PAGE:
According to the Office of Management and Budget in the president's most recent budget submission, the federal government provided over $10 billion in energy-related subsidies through special tax deductions and credits in 2007. But the evidence is mixed on their effectiveness. On the one hand, an increasing share is flowing to non-polluting energy sources, such as production tax credits for renewable electricity generation. On the other, the tax code continues to provide wasteful subsidies, many of which work at cross purposes with desirable energy policy goals; an example here would be the provision of more generous percentage depletion rather than cost depletion for oil and gas drilling. This does nothing to reduce our reliance on oil and natural gas while probably doing little to encourage increased production given current energy prices.
Tax-based energy subsidies are an increasingly important policy tool: in constant dollars, these subsidies have more than tripled between 1999 and 2007. So how do these subsidies work and are we getting our money’s worth? First, we’ll look at the subsidies by fuel type.
Subsidies for renewables currently account for nearly 40 percent of the overall total, with the exemption for ethanol from the federal excise tax on motor vehicle fuels comprising a high percentage. Production tax credits for power generated from renewable sources have been important for encouraging the growing wind market, although they account for less than seven percent of total tax-based subsidies to energy.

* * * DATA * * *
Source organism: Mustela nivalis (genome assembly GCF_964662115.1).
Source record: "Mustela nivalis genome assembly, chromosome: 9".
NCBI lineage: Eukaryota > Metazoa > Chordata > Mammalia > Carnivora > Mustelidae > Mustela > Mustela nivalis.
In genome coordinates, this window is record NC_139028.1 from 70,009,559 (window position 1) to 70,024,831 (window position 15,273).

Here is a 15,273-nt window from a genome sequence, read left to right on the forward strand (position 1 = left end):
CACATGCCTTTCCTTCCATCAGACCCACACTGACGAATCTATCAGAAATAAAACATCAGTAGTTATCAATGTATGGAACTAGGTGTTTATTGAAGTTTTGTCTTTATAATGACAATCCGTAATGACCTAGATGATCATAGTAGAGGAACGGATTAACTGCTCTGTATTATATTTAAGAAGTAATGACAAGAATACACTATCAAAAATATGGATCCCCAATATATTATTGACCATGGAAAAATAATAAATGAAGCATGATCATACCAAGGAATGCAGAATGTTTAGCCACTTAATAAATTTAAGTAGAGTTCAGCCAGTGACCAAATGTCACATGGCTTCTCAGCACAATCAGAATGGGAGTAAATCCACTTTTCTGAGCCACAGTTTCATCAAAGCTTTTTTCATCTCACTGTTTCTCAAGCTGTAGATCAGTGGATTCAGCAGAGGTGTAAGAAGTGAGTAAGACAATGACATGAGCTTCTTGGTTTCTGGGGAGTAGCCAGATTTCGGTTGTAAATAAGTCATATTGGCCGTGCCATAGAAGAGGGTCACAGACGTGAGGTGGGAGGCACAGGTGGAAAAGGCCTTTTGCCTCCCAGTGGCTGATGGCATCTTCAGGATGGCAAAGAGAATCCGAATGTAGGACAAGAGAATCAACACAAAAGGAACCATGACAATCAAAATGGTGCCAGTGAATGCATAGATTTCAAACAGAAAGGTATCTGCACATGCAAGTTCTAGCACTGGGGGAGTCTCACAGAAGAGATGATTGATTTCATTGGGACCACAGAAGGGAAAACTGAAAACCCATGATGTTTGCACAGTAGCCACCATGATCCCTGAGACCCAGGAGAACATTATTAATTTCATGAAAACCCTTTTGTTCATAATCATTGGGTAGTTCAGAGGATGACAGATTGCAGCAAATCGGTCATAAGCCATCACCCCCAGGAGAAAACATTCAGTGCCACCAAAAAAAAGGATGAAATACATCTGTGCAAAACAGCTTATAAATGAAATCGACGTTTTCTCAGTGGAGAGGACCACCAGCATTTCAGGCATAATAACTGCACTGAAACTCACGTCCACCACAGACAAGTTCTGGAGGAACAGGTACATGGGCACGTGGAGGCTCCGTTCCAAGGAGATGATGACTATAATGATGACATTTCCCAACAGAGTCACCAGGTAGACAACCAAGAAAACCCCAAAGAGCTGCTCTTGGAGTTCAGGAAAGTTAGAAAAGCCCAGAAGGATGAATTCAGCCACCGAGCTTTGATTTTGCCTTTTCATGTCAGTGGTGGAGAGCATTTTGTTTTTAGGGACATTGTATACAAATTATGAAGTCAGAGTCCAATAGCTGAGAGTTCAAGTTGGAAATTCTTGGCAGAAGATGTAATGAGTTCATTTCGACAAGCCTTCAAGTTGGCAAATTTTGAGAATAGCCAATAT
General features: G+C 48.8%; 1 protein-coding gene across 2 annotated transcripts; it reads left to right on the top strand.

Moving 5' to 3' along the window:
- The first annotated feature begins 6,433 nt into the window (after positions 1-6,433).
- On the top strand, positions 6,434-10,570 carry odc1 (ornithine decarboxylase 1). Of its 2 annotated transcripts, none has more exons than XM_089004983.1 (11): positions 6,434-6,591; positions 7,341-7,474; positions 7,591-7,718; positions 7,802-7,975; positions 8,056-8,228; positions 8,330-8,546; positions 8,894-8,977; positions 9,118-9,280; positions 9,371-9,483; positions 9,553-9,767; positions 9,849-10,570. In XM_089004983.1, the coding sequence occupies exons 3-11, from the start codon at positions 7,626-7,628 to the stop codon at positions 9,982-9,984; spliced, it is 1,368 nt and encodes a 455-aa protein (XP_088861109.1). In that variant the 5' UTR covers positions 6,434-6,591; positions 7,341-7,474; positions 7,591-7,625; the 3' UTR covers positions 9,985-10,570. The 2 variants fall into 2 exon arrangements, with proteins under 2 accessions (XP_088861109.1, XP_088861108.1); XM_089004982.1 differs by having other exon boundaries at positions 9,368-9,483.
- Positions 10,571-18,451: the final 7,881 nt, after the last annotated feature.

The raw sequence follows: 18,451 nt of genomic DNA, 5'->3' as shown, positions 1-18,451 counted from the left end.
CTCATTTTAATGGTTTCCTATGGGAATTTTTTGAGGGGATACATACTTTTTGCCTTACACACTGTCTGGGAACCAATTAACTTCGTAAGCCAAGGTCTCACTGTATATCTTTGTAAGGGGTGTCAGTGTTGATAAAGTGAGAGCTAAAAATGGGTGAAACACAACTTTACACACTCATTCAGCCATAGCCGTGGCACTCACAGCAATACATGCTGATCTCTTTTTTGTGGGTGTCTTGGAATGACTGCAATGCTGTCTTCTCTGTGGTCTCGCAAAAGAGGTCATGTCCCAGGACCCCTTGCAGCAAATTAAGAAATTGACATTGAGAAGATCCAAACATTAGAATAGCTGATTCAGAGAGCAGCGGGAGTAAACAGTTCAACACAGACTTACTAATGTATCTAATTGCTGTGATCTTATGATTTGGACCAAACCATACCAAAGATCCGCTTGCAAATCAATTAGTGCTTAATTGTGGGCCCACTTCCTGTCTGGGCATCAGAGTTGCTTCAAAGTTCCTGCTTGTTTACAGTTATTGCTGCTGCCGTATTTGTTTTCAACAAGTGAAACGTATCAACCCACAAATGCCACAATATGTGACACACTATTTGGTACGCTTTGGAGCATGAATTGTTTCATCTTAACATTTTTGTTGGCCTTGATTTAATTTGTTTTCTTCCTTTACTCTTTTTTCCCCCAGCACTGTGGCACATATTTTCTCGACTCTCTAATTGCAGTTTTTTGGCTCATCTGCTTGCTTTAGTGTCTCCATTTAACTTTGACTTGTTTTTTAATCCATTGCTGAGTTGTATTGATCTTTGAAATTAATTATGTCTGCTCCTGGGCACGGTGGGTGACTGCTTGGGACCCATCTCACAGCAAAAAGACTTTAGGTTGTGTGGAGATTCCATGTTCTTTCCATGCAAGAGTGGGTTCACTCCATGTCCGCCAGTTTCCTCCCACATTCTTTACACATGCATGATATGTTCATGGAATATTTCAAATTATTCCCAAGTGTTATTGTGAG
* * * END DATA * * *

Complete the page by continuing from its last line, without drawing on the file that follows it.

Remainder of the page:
Coal accounts for 25 percent of tax-related subsidies and 90 percent of that goes to refined coal. (Refined coal is a fuel produced from coal or high carbon fly ash that is modified to increase its energy content and reduce certain emissions.) Other coal subsidies include, among other things, capital gains tax treatment of royalty payments to owners of land on which coal is mined.
Oil and natural gas received 20 percent of the tax-related subsidies in FY 2007. Expensing exploration and development costs and allowing independent producers to use percentage depletion rather than cost depletion account for over three-quarters of this total.
Deductions and credits for installation of energy-efficient appliances, solar panels, and fuel cells, and home improvements or construction totaled $790 million in 2007. This area is small in the grand scheme but has grown rapidly, from three percent of tax subsidies in 1999 to its current eight percent share. (The remaining subsidies are non-fuel specific subsidies for the electricity sector.)
Challenging the Status Quo
Three rationales are often cited to support these subsidies: externalities (in this case, the unreimbursed environmental costs) from energy production and consumption, national security, and market failures in energy conservation markets. While externalities are a significant concern, providing subsidies comes with two important caveats. First, a more efficient approach would be to tax the offending activity rather than subsidize clean alternatives, because subsidies lower the cost of consuming energy and so increase demand. Second, subsidies do not always operate on the right margin. For example, subsidizing the production of electric cars exacerbates rather than alleviates congestion on our nation's roadways.